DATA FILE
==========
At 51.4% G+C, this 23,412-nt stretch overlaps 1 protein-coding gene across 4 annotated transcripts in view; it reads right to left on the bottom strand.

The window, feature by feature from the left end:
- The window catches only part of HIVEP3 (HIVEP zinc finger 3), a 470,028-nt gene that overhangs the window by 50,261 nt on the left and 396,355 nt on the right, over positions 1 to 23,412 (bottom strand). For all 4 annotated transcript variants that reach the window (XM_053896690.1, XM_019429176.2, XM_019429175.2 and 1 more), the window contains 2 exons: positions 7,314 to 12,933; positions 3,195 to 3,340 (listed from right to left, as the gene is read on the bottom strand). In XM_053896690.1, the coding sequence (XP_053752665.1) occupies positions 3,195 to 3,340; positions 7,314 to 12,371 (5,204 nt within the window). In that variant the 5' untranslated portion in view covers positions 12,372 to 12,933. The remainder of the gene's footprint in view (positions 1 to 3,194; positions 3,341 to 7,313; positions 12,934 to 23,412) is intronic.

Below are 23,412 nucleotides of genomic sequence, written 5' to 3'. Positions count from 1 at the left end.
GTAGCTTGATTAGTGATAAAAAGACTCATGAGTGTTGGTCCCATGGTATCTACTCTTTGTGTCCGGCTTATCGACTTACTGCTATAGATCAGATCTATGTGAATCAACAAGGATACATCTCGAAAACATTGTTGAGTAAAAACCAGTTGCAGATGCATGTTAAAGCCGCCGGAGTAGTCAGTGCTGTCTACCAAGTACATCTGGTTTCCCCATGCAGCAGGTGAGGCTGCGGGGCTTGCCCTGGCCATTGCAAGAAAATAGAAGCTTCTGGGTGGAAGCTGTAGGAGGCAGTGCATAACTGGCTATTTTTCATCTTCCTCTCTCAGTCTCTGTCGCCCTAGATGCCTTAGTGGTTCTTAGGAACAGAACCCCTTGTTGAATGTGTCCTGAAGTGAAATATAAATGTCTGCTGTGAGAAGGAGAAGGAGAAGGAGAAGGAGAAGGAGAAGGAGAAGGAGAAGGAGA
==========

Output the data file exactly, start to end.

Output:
At 51.4% G+C, this 23,412-nt stretch overlaps 1 protein-coding gene across 4 annotated transcripts in view; it reads right to left on the bottom strand.

The window, feature by feature from the left end:
- The window catches only part of HIVEP3 (HIVEP zinc finger 3), a 470,028-nt gene that overhangs the window by 50,261 nt on the left and 396,355 nt on the right, over positions 1 to 23,412 (bottom strand). For all 4 annotated transcript variants that reach the window (XM_053896690.1, XM_019429176.2, XM_019429175.2 and 1 more), the window contains 2 exons: positions 7,314 to 12,933; positions 3,195 to 3,340 (listed from right to left, as the gene is read on the bottom strand). In XM_053896690.1, the coding sequence (XP_053752665.1) occupies positions 3,195 to 3,340; positions 7,314 to 12,371 (5,204 nt within the window). In that variant the 5' untranslated portion in view covers positions 12,372 to 12,933. The remainder of the gene's footprint in view (positions 1 to 3,194; positions 3,341 to 7,313; positions 12,934 to 23,412) is intronic.

Below are 23,412 nucleotides of genomic sequence, written 5' to 3'. Positions count from 1 at the left end.
GTAGCTTGATTAGTGATAAAAAGACTCATGAGTGTTGGTCCCATGGTATCTACTCTTTGTGTCCGGCTTATCGACTTACTGCTATAGATCAGATCTATGTGAATCAACAAGGATACATCTCGAAAACATTGTTGAGTAAAAACCAGTTGCAGATGCATGTTAAAGCCGCCGGAGTAGTCAGTGCTGTCTACCAAGTACATCTGGTTTCCCCATGCAGCAGGTGAGGCTGCGGGGCTTGCCCTGGCCATTGCAAGAAAATAGAAGCTTCTGGGTGGAAGCTGTAGGAGGCAGTGCATAACTGGCTATTTTTCATCTTCCTCTCTCAGTCTCTGTCGCCCTAGATGCCTTAGTGGTTCTTAGGAACAGAACCCCTTGTTGAATGTGTCCTGAAGTGAAATATAAATGTCTGCTGTGAGAAGGAGAAGGAGAAGGAGAAGGAGAAGGAGAAGGAGAAGGAGAAGGAGA